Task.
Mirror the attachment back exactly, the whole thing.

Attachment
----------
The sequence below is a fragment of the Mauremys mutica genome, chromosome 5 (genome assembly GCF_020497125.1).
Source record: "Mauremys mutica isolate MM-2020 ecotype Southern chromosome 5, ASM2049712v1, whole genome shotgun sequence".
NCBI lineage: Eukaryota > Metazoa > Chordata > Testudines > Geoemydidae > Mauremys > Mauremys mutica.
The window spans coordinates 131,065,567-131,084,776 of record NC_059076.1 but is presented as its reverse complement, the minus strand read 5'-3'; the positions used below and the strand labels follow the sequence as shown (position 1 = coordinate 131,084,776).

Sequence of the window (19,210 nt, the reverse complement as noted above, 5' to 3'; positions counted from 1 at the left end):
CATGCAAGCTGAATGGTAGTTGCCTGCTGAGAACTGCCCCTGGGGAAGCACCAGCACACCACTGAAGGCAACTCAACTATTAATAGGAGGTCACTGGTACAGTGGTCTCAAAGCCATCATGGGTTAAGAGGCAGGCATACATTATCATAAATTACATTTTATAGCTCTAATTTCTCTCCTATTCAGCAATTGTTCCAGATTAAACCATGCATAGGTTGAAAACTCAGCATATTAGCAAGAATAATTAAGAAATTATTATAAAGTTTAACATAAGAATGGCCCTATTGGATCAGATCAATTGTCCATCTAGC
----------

The sequence below is a fragment of the Mauremys mutica genome, chromosome 5 (genome assembly GCF_020497125.1).
Source record: "Mauremys mutica isolate MM-2020 ecotype Southern chromosome 5, ASM2049712v1, whole genome shotgun sequence".
NCBI lineage: Eukaryota > Metazoa > Chordata > Testudines > Geoemydidae > Mauremys > Mauremys mutica.
The window spans coordinates 131,065,567-131,084,776 of record NC_059076.1 but is presented as its reverse complement, the minus strand read 5'-3'; the positions used below and the strand labels follow the sequence as shown (position 1 = coordinate 131,084,776).

Sequence of the window (19,210 nt, the reverse complement as noted above, 5' to 3'; positions counted from 1 at the left end):
CATGCAAGCTGAATGGTAGTTGCCTGCTGAGAACTGCCCCTGGGGAAGCACCAGCACACCACTGAAGGCAACTCAACTATTAATAGGAGGTCACTGGTACAGTGGTCTCAAAGCCATCATGGGTTAAGAGGCAGGCATACATTATCATAAATTACATTTTATAGCTCTAATTTCTCTCCTATTCAGCAATTGTTCCAGATTAAACCATGCATAGGTTGAAAACTCAGCATATTAGCAAGAATAATTAAGAAATTATTATAAAGTTTAACATAAGAATGGCCCTATTGGATCAGATCAATTGTCCATCTAGC